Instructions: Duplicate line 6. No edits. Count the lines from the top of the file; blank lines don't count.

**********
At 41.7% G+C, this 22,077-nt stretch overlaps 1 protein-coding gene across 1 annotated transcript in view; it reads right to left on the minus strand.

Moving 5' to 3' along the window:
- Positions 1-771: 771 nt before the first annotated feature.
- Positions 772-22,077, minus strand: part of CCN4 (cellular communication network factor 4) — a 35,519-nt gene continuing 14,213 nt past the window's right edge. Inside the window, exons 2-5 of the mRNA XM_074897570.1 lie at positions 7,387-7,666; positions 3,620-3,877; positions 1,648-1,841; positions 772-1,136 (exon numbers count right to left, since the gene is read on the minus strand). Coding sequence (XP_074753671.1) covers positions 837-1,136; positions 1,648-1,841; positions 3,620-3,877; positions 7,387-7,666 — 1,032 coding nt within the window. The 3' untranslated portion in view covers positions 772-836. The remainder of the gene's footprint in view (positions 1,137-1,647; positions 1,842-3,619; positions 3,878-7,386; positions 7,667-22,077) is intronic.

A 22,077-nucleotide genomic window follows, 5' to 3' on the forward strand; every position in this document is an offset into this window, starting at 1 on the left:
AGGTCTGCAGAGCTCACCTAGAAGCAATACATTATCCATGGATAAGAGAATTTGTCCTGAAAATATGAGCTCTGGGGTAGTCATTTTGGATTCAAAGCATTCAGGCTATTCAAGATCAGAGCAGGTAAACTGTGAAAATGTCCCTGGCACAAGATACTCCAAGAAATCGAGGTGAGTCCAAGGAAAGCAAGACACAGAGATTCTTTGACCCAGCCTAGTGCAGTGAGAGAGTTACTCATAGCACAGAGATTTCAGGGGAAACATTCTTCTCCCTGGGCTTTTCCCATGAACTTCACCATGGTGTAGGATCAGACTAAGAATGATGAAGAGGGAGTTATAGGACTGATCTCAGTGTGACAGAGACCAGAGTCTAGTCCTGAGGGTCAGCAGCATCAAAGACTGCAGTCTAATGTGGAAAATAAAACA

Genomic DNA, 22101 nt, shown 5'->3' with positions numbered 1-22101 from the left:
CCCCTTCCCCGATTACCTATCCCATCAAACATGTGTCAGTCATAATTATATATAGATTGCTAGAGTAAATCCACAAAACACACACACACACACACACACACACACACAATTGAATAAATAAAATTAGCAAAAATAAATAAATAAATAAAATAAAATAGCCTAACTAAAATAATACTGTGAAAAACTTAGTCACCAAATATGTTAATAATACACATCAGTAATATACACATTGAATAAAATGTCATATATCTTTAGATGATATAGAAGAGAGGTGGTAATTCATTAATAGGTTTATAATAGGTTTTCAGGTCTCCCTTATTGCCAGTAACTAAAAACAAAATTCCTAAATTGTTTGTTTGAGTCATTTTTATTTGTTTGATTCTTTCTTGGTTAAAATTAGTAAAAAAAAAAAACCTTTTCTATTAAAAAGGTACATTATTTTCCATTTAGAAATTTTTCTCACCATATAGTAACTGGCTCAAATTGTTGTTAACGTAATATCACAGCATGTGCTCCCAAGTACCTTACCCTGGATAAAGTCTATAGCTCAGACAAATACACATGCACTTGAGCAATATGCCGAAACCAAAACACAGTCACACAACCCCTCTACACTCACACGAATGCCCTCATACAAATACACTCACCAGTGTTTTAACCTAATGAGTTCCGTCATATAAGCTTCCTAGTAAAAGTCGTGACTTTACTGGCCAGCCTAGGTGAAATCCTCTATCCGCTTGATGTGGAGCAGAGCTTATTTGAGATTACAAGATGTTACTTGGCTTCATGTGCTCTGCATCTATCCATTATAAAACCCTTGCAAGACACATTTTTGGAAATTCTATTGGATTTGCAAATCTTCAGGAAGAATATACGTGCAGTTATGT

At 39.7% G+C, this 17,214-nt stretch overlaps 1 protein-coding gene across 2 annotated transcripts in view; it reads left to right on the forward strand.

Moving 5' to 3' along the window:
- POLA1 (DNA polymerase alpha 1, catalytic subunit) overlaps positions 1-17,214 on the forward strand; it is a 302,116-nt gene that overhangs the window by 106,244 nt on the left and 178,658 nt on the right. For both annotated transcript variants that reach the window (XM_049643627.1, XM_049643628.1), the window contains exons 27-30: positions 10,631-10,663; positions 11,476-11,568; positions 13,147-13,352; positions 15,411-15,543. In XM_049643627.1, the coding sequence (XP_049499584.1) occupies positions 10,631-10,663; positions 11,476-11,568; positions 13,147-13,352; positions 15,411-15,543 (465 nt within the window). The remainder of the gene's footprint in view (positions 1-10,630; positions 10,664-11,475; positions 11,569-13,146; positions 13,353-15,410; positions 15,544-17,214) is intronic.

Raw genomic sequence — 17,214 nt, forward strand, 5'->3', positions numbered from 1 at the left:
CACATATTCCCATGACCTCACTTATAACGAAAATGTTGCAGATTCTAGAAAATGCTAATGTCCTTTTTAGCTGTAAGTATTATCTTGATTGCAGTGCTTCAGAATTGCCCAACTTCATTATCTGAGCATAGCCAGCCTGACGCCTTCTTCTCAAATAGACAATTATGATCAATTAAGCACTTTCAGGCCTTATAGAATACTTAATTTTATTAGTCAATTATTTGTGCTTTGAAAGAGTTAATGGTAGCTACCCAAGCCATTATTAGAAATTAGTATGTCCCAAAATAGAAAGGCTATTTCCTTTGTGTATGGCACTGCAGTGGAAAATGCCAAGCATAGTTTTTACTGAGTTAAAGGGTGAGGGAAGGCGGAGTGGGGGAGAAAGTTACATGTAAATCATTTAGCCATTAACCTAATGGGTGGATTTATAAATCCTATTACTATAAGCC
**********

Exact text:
AGGTCTGCAGAGCTCACCTAGAAGCAATACATTATCCATGGATAAGAGAATTTGTCCTGAAAATATGAGCTCTGGGGTAGTCATTTTGGATTCAAAGCATTCAGGCTATTCAAGATCAGAGCAGGTAAACTGTGAAAATGTCCCTGGCACAAGATACTCCAAGAAATCGAGGTGAGTCCAAGGAAAGCAAGACACAGAGATTCTTTGACCCAGCCTAGTGCAGTGAGAGAGTTACTCATAGCACAGAGATTTCAGGGGAAACATTCTTCTCCCTGGGCTTTTCCCATGAACTTCACCATGGTGTAGGATCAGACTAAGAATGATGAAGAGGGAGTTATAGGACTGATCTCAGTGTGACAGAGACCAGAGTCTAGTCCTGAGGGTCAGCAGCATCAAAGACTGCAGTCTAATGTGGAAAATAAAACA